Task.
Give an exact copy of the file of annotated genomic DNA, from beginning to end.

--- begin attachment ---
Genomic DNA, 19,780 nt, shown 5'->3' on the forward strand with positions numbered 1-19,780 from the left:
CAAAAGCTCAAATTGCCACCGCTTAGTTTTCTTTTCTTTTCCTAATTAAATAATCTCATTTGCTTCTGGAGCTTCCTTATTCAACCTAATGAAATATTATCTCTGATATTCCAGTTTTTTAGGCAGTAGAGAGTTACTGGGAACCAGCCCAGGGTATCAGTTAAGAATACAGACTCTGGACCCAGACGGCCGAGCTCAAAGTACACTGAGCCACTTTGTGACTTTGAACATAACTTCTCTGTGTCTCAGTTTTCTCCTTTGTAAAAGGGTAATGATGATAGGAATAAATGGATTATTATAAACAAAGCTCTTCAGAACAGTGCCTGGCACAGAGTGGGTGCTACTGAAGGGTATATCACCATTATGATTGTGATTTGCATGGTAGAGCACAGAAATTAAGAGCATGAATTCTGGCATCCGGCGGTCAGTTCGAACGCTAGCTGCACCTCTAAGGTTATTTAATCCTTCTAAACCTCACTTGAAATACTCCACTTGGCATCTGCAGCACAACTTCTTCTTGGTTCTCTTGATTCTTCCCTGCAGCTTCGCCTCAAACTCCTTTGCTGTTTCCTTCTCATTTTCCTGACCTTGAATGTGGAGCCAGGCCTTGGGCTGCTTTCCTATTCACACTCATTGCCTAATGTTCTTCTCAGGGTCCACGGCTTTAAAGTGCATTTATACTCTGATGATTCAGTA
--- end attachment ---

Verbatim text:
Genomic DNA, 19,780 nt, shown 5'->3' on the forward strand with positions numbered 1-19,780 from the left:
CAAAAGCTCAAATTGCCACCGCTTAGTTTTCTTTTCTTTTCCTAATTAAATAATCTCATTTGCTTCTGGAGCTTCCTTATTCAACCTAATGAAATATTATCTCTGATATTCCAGTTTTTTAGGCAGTAGAGAGTTACTGGGAACCAGCCCAGGGTATCAGTTAAGAATACAGACTCTGGACCCAGACGGCCGAGCTCAAAGTACACTGAGCCACTTTGTGACTTTGAACATAACTTCTCTGTGTCTCAGTTTTCTCCTTTGTAAAAGGGTAATGATGATAGGAATAAATGGATTATTATAAACAAAGCTCTTCAGAACAGTGCCTGGCACAGAGTGGGTGCTACTGAAGGGTATATCACCATTATGATTGTGATTTGCATGGTAGAGCACAGAAATTAAGAGCATGAATTCTGGCATCCGGCGGTCAGTTCGAACGCTAGCTGCACCTCTAAGGTTATTTAATCCTTCTAAACCTCACTTGAAATACTCCACTTGGCATCTGCAGCACAACTTCTTCTTGGTTCTCTTGATTCTTCCCTGCAGCTTCGCCTCAAACTCCTTTGCTGTTTCCTTCTCATTTTCCTGACCTTGAATGTGGAGCCAGGCCTTGGGCTGCTTTCCTATTCACACTCATTGCCTAATGTTCTTCTCAGGGTCCACGGCTTTAAAGTGCATTTATACTCTGATGATTCAGTA